​​​As many people observe, our bodies we have two eyes, two nostrils, two ears and one mouth. Good communicators listen twice as much as they speak and speak only after they've considered what they are going to say.

​Unfortunately, little lies in a relationship often turn into bigger lies. When those lies are exposed your partner begins to wonder how he or she can trust anything that you have ever said.

It might be frightening, but it is bonding to practice openness, vulnerability and honesty with your partner, always.

When you do this, more often than not your partner will be honoured that your trusted him or her with your secrets, and the levels of trust, intimacy and connection will build in your relationship.

Listening Skill #2: ​Practice ​Open Body Language

​​A second and important listening skill is to be ​aware of your ​non-verbal communication and body language. A large percentage of what ​you are thinking and feeling will be communicated through your body language, including the way t​hat you stand, sit and look as you listen to your partner.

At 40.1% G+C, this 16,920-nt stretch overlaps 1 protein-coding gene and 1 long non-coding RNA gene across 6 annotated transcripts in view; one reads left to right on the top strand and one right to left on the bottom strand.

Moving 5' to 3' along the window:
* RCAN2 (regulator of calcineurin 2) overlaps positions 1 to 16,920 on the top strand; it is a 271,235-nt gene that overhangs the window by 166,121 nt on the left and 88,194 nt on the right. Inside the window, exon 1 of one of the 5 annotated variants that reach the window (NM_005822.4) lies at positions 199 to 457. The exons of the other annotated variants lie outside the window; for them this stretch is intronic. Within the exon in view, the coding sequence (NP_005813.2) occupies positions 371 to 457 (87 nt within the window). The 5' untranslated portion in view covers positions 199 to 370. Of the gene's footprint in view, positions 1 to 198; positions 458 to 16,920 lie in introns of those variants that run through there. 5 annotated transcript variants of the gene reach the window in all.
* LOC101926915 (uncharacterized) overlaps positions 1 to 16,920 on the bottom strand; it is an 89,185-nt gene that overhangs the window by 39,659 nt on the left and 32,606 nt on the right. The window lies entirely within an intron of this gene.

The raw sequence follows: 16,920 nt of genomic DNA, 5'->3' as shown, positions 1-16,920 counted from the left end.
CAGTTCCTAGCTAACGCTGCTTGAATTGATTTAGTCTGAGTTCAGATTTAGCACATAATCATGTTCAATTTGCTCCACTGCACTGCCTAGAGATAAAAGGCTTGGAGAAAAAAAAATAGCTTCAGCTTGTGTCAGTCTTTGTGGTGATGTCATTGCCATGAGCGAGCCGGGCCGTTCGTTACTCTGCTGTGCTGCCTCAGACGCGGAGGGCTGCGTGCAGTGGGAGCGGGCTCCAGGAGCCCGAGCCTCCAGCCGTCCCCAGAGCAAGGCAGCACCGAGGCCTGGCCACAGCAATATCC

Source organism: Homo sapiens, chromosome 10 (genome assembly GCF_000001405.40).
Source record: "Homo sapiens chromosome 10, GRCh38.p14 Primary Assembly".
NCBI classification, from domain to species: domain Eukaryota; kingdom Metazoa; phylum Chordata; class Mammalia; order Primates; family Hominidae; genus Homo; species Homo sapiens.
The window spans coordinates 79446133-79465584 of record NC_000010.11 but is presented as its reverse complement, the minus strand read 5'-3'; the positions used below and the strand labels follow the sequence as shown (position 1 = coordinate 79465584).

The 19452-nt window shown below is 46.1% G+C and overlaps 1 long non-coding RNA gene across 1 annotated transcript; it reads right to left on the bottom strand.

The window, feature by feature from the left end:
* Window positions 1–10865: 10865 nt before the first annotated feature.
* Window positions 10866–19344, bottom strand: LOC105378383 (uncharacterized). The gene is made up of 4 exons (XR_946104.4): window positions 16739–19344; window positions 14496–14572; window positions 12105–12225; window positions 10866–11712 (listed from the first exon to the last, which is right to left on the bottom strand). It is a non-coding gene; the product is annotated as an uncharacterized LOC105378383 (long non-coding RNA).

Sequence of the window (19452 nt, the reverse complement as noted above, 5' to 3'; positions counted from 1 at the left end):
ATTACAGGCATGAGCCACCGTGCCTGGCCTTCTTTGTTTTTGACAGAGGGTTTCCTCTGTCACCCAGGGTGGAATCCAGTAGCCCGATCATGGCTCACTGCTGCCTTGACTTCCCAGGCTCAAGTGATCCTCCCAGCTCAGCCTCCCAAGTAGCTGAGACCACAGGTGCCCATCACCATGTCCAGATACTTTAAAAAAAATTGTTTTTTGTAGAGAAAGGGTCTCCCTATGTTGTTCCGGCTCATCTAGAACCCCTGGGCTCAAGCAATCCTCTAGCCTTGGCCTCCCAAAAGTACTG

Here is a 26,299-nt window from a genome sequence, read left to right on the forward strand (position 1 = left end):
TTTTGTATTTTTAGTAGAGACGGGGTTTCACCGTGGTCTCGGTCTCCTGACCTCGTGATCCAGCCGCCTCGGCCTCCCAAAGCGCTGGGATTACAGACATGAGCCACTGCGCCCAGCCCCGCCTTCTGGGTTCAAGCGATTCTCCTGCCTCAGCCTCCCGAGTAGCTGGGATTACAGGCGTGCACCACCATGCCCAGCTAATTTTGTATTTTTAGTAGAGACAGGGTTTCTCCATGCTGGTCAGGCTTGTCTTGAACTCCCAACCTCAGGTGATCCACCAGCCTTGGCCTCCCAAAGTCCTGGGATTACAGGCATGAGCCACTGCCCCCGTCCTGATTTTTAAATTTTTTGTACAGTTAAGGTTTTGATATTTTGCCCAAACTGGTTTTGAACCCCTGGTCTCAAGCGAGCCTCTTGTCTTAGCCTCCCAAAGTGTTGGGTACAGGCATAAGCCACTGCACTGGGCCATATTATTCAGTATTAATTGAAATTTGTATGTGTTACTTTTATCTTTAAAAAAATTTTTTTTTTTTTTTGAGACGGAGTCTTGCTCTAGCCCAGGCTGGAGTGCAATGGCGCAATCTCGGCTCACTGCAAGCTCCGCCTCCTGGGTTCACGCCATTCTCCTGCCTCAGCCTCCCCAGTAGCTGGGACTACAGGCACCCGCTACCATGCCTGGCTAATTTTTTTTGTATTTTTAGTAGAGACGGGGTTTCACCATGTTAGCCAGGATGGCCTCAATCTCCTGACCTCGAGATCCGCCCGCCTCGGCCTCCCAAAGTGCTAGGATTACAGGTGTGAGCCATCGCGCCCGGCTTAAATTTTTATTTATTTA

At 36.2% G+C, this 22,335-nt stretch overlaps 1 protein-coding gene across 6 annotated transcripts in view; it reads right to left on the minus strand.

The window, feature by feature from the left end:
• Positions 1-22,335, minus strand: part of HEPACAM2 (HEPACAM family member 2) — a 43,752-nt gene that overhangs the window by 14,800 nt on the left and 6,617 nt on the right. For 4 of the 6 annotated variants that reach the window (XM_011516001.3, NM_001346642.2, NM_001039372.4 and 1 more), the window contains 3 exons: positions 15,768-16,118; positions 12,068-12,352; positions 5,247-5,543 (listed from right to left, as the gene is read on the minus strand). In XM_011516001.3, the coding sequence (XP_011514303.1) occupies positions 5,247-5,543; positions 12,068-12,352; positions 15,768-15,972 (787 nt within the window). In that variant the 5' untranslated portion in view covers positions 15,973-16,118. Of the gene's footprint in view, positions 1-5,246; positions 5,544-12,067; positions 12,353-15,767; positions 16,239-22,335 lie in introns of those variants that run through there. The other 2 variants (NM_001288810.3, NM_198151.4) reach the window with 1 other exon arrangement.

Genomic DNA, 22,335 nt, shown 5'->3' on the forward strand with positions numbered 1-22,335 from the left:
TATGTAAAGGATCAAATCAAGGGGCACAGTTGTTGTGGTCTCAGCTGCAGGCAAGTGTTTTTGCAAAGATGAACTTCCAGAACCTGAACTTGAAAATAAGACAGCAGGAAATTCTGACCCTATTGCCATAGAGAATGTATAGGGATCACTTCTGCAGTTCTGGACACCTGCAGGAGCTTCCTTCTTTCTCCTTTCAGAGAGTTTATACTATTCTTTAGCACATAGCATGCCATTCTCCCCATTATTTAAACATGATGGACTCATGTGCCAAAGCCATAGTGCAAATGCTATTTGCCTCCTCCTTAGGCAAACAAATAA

For example, ​are ​your arms crossed, eyes averted or ​your body turned away from your partner as he or she is speaking to you? If any of this is true it is likely that your partner will perceive that you are not truly interested in what he or she is saying.

​​While you are paying attention to your body language, also pay attention to the amount that you are talking (rather than listening).

​​​​​Good listeners ​ask questions rather than challenging your partner about what they are saying. These questions include asking your partner what they are thinking or feeling.

Good listeners ​ask questions rather than challenging your partner about what they are saying. These questions include asking your partner what they are thinking or feeling.

For example, instead of telling your partner that he or she looks ​​angry (for example), ask him or her about ​their thoughts. ​Once you have done this ​wait for their answer. Don't jump in. ​It is OK (and even good!) to allow silence until ​they answer.

Good listening skills ​are crucial to any relationship. Listening is ​usually far more important than talking. Practice listening to your partner and ​being totally ​present in ​the conversation. 

You can't always ​do this, ​but, if you are never present ​for your partner, ​then your relationship is likely to struggle.